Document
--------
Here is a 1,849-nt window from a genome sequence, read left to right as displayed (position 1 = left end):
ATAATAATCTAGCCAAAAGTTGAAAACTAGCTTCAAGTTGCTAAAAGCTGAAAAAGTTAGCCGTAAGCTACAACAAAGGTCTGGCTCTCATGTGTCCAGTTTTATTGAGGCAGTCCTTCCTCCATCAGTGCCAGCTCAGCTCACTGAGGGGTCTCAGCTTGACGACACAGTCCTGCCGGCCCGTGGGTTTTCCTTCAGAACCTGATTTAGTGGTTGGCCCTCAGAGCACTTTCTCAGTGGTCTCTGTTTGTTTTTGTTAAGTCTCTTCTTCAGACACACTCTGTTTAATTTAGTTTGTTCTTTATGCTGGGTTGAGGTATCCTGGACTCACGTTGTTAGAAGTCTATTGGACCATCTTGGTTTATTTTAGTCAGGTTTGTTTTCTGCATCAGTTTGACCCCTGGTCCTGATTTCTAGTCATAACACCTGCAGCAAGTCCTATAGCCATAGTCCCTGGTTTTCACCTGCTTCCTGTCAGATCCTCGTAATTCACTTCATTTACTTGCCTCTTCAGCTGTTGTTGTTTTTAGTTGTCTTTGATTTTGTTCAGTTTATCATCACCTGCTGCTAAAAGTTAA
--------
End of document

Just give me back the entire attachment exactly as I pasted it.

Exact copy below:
Here is a 1,849-nt window from a genome sequence, read left to right as displayed (position 1 = left end):
ATAATAATCTAGCCAAAAGTTGAAAACTAGCTTCAAGTTGCTAAAAGCTGAAAAAGTTAGCCGTAAGCTACAACAAAGGTCTGGCTCTCATGTGTCCAGTTTTATTGAGGCAGTCCTTCCTCCATCAGTGCCAGCTCAGCTCACTGAGGGGTCTCAGCTTGACGACACAGTCCTGCCGGCCCGTGGGTTTTCCTTCAGAACCTGATTTAGTGGTTGGCCCTCAGAGCACTTTCTCAGTGGTCTCTGTTTGTTTTTGTTAAGTCTCTTCTTCAGACACACTCTGTTTAATTTAGTTTGTTCTTTATGCTGGGTTGAGGTATCCTGGACTCACGTTGTTAGAAGTCTATTGGACCATCTTGGTTTATTTTAGTCAGGTTTGTTTTCTGCATCAGTTTGACCCCTGGTCCTGATTTCTAGTCATAACACCTGCAGCAAGTCCTATAGCCATAGTCCCTGGTTTTCACCTGCTTCCTGTCAGATCCTCGTAATTCACTTCATTTACTTGCCTCTTCAGCTGTTGTTGTTTTTAGTTGTCTTTGATTTTGTTCAGTTTATCATCACCTGCTGCTAAAAGTTAA